Photographer: Rana Chakraborty
Around 5,500 duped investors, mainly from Maharashtra, have been struggling since 1997 to get back their money (an average of Rs 1 lakh each) they had invested in Maxworth Orchard Ltd, which had launched a landfarming scheme in 1993.
Around 125 members of the Maxworth Orchard Investors’ Welfare Association (MOIWA) — an investors’ rights association formed in 1997 — recently held a meeting at Bandra to mobilise investors to come together and reclaim their money.
“The agreement with the company said the lands would be transferred in the investors’ names,” C D Sheshadri, who is the vice-chairman of MOIWA, said.
The agreement said the returns from the land would start accruing to the investors from the fourth year onwards and continue for 15 years, after which the investor would have the option of taking over the land himself.
“And so, the cost of maintenance for these 15 years was taken from each investor,” Sheshadri said, adding that the amount they paid was around nine times the value of the land itself.
In 1997, R Subramaniam, the then chairman of Maxworth, who now heads Sterling Resorts Limited, told the investors that the company had no money to pay returns or their initial investment. Also, most of the investors did not get sale deeds for the plots.
“However, the company never formally declared bankruptcy,” Sheshadri said.
This is when alarmed investors decided to form an association. In 1997 alone, over 550 FIRs were filed by them with the Economic Offences Cell of Mumbai police.
When the troubles started mounting for Maxworth, Subramaniam and the company’s directors moved the Madras High Court, which in 2002 appointed an administrator to assess their respective claims.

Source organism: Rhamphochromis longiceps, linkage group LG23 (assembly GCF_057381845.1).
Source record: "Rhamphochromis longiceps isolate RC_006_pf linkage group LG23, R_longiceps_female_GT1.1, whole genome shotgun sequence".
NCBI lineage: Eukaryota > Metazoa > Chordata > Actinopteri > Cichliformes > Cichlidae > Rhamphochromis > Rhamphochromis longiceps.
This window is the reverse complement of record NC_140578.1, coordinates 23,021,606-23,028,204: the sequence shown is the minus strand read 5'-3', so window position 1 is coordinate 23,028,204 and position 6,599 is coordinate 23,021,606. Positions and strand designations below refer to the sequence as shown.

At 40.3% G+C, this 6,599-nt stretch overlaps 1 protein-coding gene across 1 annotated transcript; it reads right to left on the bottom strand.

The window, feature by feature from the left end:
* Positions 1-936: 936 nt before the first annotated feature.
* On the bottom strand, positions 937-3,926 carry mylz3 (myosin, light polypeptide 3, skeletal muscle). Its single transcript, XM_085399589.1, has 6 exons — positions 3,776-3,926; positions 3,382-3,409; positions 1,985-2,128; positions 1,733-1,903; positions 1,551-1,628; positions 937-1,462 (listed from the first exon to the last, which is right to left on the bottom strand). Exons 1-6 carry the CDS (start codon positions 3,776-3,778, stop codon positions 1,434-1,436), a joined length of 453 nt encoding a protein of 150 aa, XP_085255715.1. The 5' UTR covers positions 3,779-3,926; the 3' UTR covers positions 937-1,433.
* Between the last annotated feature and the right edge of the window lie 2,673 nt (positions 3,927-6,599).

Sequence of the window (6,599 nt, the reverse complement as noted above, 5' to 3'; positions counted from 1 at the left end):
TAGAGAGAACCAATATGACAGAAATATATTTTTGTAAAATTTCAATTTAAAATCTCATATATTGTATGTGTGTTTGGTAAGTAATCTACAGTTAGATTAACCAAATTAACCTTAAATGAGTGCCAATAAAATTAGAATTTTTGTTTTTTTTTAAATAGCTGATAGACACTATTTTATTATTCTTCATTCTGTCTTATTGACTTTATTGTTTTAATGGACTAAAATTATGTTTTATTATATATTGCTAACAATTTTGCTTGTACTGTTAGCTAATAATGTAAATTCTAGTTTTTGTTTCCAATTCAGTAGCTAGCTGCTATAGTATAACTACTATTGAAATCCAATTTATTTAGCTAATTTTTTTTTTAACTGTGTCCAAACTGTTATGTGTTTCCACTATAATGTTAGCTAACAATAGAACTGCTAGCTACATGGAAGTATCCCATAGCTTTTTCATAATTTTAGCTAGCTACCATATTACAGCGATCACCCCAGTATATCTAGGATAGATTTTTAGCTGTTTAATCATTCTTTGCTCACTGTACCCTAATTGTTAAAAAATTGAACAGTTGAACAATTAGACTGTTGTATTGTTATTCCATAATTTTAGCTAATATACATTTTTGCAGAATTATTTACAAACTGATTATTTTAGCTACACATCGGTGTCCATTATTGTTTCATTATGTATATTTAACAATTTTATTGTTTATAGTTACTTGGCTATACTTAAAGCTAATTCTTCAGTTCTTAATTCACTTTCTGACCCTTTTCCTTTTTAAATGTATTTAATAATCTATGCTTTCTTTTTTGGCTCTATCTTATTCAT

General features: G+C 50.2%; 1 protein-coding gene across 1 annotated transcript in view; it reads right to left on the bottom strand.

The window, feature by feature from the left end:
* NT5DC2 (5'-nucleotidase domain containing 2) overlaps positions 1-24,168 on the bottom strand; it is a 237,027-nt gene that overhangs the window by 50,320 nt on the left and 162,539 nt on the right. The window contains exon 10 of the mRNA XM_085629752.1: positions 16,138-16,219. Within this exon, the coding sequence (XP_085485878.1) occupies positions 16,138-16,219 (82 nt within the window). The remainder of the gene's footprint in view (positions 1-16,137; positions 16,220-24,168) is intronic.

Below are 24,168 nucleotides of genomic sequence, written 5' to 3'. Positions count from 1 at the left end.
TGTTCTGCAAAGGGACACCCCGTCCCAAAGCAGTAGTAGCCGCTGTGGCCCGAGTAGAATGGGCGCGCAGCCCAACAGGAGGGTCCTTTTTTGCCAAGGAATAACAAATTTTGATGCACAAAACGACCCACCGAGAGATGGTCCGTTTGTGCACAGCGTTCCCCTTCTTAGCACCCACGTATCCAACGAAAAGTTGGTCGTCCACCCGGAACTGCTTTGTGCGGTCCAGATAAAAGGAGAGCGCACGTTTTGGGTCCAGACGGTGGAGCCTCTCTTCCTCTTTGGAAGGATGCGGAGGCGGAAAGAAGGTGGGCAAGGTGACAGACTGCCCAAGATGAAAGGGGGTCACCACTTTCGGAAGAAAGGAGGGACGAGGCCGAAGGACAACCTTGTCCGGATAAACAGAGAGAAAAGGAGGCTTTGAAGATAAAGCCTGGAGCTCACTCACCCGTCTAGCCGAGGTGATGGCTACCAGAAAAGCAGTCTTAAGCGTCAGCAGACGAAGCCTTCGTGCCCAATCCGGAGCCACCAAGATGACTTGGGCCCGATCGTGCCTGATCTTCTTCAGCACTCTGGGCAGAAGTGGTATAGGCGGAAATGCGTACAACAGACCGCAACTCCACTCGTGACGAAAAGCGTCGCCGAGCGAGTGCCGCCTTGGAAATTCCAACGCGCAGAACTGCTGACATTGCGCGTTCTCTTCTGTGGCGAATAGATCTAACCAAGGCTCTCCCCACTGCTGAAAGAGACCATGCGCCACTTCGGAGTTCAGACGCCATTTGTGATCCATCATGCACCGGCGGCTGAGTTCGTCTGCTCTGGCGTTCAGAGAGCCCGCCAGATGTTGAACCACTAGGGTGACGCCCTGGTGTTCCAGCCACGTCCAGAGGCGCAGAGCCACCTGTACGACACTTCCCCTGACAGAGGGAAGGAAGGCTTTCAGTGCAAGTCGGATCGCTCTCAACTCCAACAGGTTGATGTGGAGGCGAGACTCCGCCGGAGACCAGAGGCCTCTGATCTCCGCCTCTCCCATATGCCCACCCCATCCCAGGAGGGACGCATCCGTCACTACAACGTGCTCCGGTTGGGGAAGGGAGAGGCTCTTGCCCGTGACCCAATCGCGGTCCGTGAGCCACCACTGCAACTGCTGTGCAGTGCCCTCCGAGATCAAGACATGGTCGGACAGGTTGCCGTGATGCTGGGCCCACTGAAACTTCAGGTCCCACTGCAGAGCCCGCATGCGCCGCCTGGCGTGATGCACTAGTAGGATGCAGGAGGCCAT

In November 2006, the administrator called a meeting of the investors in Chennai, where a majority favoured a proposal under which the company would sell the land and pay them on a pro rata basis.
But Sheshadri contests the claim saying most of the investors were not even informed about the scheduled meeting which was advertised through a small notice in one newspaper only. He says not even five per cent of the investors were aware of the meeting.
Investors also say that if the company is allowed to sell the land, they would not get their due share as no auction details were discussed at the Chennai meeting.
Already, 1300 investors have sent their objections to the proposal, the deadline for which was the first week of April, 2007.
Now, MOIWA is trying to get together all the 5,500 investors in the Western Zone to be able to show that they together own more than 50 per cent of the land in each project, a pre-requisite laid down by the administrator for them to be able to claim the ownership of the plots.
Despite repeated attempts, Subramaniam was not available for comment.
“Subramaniam is still the main boss at the Maxworth,” Sheshadri claims a Maxworth director told him.
This article first appeared in Mumbai Mirror, Times Of India: http://alturl.com/u5ye